Why do I need to know about it?
There’s a well-known saying in customer service that an unhappy customer will tell 10 people. In the case of United Airlines that figure is in the millions. A video of a passenger being ‘re-accommodated’ from an overbooked flight and bloodied in the process has been viewed almost four million times on YouTube. Within 24 hours of the video going viral $1.4 billion was wiped off the value of United Airlines’ stock. It is unlikely that this came as a surprise to the airline’s board. Customer service (or in this case lack of) is often seen as a key business performance indicator.
The most recent UK Customer Satisfaction Index (UKCSI) from the Institute of Customer Service (ICS) seems to reinforce this. In 2016 Tesco’s year-on-year sales rose by 2.2%. In the same period it also recorded one of the sector’s biggest increases in customer satisfaction scores (+1.2%).
Joanna Causon, CEO of the ICS, says that the link between customer satisfaction and business performance has long been recognised. “There is a huge correlation between customer satisfaction, employee engagement and the overall financial performance of an organisation,” Causon explains. “The role of HR is to help deliver that performance through the organisation’s people.”
What do I need to know?
In a follow-up report called The Customer Knows the ICS examined this correlation in more detail. It showed that a 1% increase in employee engagement leads directly to a 0.5% increase in customer satisfaction scores. Carolyne Creed, people director at Holiday Extras, has seen this correlation firsthand: “Over the past few years we have seen a move from a transactional economy to a relationship economy. Our engagement ratings of 89% have bucked industry trends for several years now, and equally our customer satisfaction ratings remain high.”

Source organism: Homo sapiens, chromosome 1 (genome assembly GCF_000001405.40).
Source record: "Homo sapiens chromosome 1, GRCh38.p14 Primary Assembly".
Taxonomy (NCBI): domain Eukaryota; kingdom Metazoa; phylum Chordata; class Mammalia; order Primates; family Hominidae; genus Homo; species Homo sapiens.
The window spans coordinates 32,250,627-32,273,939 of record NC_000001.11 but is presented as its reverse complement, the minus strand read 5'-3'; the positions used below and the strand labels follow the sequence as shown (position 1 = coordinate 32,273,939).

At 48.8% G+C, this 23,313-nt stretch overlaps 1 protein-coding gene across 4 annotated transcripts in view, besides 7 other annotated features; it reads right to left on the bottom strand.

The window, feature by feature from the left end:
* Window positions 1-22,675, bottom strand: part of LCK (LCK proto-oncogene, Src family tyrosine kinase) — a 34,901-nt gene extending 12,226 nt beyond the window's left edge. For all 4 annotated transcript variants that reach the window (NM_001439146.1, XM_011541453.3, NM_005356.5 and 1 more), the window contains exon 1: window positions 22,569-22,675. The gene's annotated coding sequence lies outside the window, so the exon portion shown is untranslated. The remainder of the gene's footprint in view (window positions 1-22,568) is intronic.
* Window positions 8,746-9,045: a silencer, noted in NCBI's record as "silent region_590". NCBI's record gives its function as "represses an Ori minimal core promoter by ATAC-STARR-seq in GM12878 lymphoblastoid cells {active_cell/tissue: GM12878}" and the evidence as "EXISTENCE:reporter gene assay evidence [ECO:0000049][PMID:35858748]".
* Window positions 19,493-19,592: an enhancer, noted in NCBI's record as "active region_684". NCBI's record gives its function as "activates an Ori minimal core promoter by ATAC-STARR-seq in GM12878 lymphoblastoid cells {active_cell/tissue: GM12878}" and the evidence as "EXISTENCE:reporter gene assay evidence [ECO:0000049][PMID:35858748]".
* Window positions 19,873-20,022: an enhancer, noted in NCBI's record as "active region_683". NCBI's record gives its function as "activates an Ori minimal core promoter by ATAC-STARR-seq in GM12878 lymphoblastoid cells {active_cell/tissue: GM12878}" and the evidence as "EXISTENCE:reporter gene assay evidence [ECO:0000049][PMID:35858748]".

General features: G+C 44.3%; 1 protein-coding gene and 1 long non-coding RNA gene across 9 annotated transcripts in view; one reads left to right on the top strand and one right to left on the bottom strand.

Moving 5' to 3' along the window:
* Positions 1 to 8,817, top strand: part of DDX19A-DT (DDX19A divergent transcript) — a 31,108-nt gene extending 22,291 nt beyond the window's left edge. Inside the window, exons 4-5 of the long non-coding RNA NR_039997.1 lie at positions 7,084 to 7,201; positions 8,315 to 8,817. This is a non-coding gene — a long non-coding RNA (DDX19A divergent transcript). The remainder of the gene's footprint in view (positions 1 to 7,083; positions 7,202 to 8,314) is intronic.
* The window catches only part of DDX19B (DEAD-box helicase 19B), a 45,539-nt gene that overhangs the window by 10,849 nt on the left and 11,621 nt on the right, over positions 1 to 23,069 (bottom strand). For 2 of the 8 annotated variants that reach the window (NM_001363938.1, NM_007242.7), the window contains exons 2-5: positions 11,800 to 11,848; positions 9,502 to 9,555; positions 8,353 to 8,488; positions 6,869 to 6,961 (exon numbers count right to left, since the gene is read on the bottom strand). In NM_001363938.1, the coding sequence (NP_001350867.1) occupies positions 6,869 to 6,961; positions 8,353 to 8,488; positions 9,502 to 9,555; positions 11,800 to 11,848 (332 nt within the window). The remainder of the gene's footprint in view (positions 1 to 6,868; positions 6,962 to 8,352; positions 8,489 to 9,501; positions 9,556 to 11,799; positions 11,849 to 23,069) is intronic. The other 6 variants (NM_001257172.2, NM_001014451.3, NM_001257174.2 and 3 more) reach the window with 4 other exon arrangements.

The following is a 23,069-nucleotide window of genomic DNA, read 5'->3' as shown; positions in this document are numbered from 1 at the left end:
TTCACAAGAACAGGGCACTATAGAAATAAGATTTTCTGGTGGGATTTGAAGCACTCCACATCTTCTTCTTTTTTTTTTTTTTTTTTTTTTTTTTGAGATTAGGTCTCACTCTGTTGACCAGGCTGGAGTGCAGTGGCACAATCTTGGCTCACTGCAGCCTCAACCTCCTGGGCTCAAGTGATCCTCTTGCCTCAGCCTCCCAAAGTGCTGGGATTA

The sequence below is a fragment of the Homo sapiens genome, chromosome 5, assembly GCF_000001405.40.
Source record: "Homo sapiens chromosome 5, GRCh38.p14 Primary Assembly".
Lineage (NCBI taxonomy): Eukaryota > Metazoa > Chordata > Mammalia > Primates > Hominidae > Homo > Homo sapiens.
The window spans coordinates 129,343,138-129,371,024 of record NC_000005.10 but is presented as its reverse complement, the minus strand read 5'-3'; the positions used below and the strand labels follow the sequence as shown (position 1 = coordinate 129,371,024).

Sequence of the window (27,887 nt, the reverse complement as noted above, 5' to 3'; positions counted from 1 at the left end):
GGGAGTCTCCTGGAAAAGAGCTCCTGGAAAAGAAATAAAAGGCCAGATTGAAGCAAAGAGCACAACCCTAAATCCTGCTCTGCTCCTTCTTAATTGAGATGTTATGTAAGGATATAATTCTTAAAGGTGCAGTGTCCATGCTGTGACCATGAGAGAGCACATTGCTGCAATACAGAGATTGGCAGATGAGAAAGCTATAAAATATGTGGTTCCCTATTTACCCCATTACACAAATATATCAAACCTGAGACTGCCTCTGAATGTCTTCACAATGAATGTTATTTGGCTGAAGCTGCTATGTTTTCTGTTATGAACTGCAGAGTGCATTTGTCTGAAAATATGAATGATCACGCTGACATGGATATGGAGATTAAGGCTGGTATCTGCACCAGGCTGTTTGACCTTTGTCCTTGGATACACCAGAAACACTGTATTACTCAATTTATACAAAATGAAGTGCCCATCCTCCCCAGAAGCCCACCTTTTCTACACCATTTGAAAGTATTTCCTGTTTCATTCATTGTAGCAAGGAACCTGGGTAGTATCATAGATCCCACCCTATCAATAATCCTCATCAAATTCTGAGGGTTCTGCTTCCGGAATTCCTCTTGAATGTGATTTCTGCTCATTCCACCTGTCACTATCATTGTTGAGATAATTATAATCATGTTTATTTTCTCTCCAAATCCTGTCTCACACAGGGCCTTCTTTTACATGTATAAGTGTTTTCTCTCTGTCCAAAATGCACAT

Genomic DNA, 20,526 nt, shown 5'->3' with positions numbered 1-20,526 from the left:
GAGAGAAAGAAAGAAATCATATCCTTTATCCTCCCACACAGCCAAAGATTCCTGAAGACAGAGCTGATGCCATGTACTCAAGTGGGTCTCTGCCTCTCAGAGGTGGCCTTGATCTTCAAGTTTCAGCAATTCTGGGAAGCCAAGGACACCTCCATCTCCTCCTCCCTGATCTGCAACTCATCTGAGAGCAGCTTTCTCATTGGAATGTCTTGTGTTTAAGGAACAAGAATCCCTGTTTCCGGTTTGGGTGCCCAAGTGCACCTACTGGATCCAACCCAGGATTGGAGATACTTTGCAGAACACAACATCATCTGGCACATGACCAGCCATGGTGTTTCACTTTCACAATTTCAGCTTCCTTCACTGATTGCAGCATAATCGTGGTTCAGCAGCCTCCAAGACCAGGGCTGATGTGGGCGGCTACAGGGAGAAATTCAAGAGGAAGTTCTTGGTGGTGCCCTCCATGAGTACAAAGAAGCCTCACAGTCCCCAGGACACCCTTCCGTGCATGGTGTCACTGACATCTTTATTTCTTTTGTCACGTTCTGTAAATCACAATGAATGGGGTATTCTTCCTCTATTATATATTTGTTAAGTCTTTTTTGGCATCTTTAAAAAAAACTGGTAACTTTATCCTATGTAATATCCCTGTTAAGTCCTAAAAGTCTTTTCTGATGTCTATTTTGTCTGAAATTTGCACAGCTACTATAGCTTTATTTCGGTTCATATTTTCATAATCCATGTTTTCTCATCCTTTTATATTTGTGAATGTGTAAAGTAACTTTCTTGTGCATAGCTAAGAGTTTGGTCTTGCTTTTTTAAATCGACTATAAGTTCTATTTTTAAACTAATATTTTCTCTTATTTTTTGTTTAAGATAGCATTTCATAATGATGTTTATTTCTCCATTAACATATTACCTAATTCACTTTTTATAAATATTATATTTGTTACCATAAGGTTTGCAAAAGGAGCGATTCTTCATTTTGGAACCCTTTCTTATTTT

The UKCSI ranks Amazon at number one with several other familiar names such as John Lewis and Nationwide filling out the top 10. Causon reveals that the organisations that make the list do so on a regular basis thanks to their workers. “It’s about how you train and develop your staff. It’s an overused term but ‘empowering’ your staff will enable them to deliver to your customer group.”
Where can HR add value?
According to Caroline Cooper, a customer service and engagement specialist, HR needs to start by redefining the term ‘engagement’. Cooper, who was formerly the head of training at Sodexo, says: “You can have an employee who has an involvement with their job that is mistaken for engagement… but that can be to the detriment of the customer because the employee will only end up defending the business to the hilt rather than listening to the customer.”
Cooper argues that getting customer service right begins at recruitment. “Many organisations will hire people who are technically very good but have no aptitude for working with people. It’s relatively easy to measure technical skills but how do you measure people skills? HR has a role to play in helping line managers define that.”
Cooper also lists reward and recognition, investment in people, and leading by example as ways for HR to make a difference.
Lindsay Southward, group director of people development at Malmaison and Hotel du Vin, says that focusing on these areas is key to delivering high levels of service. Since introducing a range of new incentives and initiatives the hotelier has seen staff turnover decrease by 10% year-on-year and engagement scores rise. Southward says: “Behaviour breeds behaviour. If your staff are happy your guests will be happy.”
Scarcely a month goes by without more news of the AI revolution. Causon thinks it could present a golden opportunity for customer service. She argues that customer service skills such as problem solving, decision-making, conflict management and high-level stakeholder management will still be needed. “AI may take away some of the transactional activities but that presents a great opportunity to make customer service roles more interesting. When I look at our research on the top five priorities for customers none of them are about process or price. They are all about people.”